The hypocrisy of ASH, Stephen Williams and Peter Hain
Friday, January 6, 2012 at 13:46
Simon Clark

Karl McCartney is the latest MP to be criticised for accepting hospitality from a tobacco company.

The Lincolnshire Echo reports that "The Tory MP accepted hospitality totalling more than £1,300 from Japan Tobacco International (JTI), which produces Benson and Hedges and Silk Cut".

His 'crime' was to attend the prestigious Chelsea Flower Show last May. Although there was no attempt to hide it – details of the tickets were declared by McCartney in the Register of Members' Interests – tobacco control activists have been quick to condemn him and other MPs who have accepted hospitality from tobacco companies.

Martin Dockrell, director of policy and research at Action on Smoking and Health, said: "The Prime Minister says corporate lobbying goes to the heart of why people are fed up with politics and he is right.

"The Government's tobacco plan warns of the dangers of tobacco industry attempts to influence health policy.

MPs don't always know when they are being lobbied by the big tobacco companies because they often hide behind a smokescreen of lobby firms and front groups."

Eileen Streets, director of tobacco control at the Roy Castle Lung Cancer Foundation, said "We are very disappointed to hear that Mr McCartney has accepted a hospitality package offered by a tobacco company."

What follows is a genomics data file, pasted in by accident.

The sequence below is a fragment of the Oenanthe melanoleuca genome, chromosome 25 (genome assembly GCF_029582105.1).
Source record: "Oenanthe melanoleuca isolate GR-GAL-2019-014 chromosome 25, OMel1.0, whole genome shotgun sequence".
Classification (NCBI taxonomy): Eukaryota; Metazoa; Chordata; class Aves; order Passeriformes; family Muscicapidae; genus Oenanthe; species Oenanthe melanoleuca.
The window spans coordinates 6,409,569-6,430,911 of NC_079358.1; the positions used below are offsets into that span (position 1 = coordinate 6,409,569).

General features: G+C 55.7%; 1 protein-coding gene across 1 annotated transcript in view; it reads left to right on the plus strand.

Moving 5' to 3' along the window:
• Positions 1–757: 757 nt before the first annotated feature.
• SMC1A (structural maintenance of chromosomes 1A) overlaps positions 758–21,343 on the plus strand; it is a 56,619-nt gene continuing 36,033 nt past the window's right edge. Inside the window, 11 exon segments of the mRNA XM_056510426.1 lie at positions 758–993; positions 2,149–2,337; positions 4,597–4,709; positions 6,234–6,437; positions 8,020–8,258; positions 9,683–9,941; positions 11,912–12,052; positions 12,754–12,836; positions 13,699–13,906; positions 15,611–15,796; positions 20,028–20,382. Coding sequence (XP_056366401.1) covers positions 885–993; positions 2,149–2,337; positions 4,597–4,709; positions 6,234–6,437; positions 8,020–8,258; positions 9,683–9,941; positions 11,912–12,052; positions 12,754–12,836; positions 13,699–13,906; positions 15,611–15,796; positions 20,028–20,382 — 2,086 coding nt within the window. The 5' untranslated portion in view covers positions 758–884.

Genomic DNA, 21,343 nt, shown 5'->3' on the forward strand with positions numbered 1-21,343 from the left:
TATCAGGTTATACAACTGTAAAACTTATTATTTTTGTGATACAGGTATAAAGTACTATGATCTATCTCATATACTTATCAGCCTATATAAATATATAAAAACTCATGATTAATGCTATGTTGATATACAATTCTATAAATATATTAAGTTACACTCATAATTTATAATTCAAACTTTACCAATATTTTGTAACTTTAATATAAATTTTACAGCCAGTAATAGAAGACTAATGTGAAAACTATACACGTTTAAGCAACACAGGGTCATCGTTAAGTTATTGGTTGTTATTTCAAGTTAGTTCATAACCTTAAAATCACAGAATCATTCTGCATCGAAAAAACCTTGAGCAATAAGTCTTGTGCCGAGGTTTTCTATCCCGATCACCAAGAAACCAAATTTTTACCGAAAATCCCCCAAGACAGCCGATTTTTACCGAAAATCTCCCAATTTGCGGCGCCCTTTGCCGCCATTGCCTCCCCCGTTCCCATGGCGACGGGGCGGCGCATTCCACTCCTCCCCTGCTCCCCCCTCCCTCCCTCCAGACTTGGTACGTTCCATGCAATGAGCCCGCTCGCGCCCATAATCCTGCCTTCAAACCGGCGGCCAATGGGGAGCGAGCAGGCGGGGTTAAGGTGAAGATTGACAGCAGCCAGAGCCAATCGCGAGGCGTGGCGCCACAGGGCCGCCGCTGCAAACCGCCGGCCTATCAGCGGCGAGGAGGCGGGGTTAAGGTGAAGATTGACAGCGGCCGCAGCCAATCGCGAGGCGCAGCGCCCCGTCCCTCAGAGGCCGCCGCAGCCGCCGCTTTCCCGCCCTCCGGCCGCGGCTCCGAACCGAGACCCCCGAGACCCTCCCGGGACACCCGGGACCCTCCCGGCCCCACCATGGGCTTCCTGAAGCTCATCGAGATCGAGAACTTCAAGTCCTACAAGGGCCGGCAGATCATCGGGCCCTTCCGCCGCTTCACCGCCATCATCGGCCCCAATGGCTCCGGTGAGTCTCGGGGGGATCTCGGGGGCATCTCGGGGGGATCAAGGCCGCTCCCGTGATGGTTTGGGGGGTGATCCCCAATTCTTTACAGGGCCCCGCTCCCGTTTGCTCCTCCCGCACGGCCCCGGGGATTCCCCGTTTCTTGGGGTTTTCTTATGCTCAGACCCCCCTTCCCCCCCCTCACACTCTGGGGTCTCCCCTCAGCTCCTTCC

According to the Lincolnshire Echo, "the chairman of the All-Party Parliamentary Group (APPG) on Smoking and Health, Stephen Williams, has renewed calls on the Government to tighten up the regulation of lobbying".

Mr Williams, who is the Liberal Democrat MP for Bristol West, made the demand after it was revealed that Mr McCartney wrote to the APPG on Smoking and Health asking for details of how the public health charity Action on Smoking and Health (ASH) is funded.

The letter also requested details about the number of people associated with ASH who have placements with the Department of Health and other areas of Government.

Mr Williams said: "I would expect every Member of Parliament to consider carefully what message they send out about the importance of public health if they accept hospitality from tobacco companies."

In case Stephen Williams has forgotten, the APPG of which he is chairman is effectively run by ASH, a self-styled health charity but in reality a lobby group that relies to a significant extent on public money and should therefore be subject to far greater scrutiny than it actually is.

When Karl McCartney asked for details of how ASH is funded plus details about the number of people associated with ASH who have placements with the Department of Health and other areas of Government, he was simply doing his job on behalf of millions of taxpayers and those who believe in open government. He should be applauded, not demonised.

Meanwhile the APPG on Smoking and Health gives ASH and other tobacco control bodies the sort of access to MPs that other stakeholders can only dream about. So it's one rule for them and another for those who take a different view on how to tackle an issue such as smoking.